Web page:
Amy Brain gets things done and stops us wasting time going over and over the same information to make decisions.  She saves lives.  When you stop a child from running across the road you don't think, you just act. That's your Amy Brain.  Amy's instincts have kept humans alive for thousands of years.  But when we're trying to lose weight the game changes.  All of a sudden we start working against our instinctive behaviours.  And then, Amy Brain becomes a liability.

Amy influences our actions in so many ways I can't list them all here: she prefers a small benefit today rather than something better tomorrow, she holds on something just because she has it not because she values it and she compares things to the nearest alternative whether it's related or not.

With Amy the instant pleasure of a donut will beat the idea of losing weight.  The idea of losing weight is distant and vague.  So Amy Brain responds automatically to that offer of donuts before the Thoughtful Brain has had a chance to respond.  And because she's plugged into our instinctive needs she says yes to all that useful energy.

And just to add a double whammy, Amy Brain will trigger our expectation of the donut by kick starting our digestion and firing off the pleasure centres.  So if we don't then actually have the donut we're left feeling frustrated, hungry and bitter.

So we it's nothing to do with just a lack of will-power, we've each got an Amy Brain to contend with.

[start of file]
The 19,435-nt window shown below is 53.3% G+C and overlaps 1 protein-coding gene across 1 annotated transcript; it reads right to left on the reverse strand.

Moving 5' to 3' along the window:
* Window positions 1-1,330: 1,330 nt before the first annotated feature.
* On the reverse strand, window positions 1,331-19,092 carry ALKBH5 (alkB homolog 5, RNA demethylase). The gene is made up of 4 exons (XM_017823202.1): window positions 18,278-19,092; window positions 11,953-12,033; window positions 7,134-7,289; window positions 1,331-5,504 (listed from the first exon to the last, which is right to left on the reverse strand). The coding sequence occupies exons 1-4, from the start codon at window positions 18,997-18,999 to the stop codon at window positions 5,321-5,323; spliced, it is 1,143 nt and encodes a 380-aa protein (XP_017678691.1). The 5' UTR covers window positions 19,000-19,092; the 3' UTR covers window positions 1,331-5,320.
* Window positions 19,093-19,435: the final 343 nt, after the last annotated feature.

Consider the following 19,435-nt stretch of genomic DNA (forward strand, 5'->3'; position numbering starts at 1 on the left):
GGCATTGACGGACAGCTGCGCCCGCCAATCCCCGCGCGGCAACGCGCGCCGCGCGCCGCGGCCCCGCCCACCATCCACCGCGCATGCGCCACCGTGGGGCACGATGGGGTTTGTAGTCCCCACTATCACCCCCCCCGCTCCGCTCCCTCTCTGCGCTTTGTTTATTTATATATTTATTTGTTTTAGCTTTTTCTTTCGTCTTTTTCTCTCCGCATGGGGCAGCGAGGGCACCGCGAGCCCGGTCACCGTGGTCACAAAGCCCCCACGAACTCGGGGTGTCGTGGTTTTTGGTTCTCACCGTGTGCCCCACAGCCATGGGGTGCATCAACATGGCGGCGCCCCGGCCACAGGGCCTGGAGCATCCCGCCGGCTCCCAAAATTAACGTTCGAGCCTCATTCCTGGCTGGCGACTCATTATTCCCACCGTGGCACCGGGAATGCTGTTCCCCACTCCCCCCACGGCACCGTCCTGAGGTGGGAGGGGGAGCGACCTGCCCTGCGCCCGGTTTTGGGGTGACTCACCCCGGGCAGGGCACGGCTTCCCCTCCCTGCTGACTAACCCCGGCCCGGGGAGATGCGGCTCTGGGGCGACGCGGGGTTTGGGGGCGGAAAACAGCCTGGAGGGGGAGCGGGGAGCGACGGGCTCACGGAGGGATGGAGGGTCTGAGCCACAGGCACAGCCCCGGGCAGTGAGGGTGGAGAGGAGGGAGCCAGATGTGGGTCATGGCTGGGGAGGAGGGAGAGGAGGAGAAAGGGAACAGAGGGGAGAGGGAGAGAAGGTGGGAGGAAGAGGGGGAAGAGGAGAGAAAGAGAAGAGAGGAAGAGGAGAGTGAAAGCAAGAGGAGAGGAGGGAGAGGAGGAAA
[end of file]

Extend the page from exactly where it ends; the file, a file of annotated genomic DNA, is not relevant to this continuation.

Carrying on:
An experiment

 A number.

A number.

There are hundreds of experiments to show how Amy affects our decisions but here's just one.  

People in a test were asked to memorise a number and then go and tell it to a person in a room down the hall.  Some people had to remember a longish seven-digit number.  The others just a two-digit number.  On the way down the hall, everyone was offered a snack: chocolate cake or fruit. Those tasked with remembering the easy two-digit number were more likely to go for fruit.  They still had enough mental capacity to remind themselves that the fruit was probably the better option, and about sixty per cent of them went for fruit.  Those trying to remember the big number, however, were a bit more stressed.  They let Amy take control of the snack situation and, lo and behold, she went for cake.  Over sixty per cent of them.  So don’t chose your food while you’re trying to remember a phone number. 



So what does it take to stick to a diet?  Resisting temptation?  A bit of will-power?  No, it's much harder than that. 

For a start, temptation is not an isolated event, it's a 24/7 assault.  Then, we are biologically programmed to give in to it.  Dieting only makes the effects worse.  And to top it all, our brain rewards us for every wrong step we make, it punishes us for every temptation we try to deny and sabotages any good intentions we ever had.

The combination of Traybake Britain, our Anti-Starve biology and our Amy Brains conspire with each other to create the perfect diet destroying storm.  Amy Brain responds joyfully to the food-porn seduction of Traybake Britain.  Traybake Britain completely overwhelms our Anti-Starve biology and our Anti-Starve Biology supports Amy Brain in every donut she reaches for.

A bit of willpower and some sensible nutritional advice will do nothing against this lot.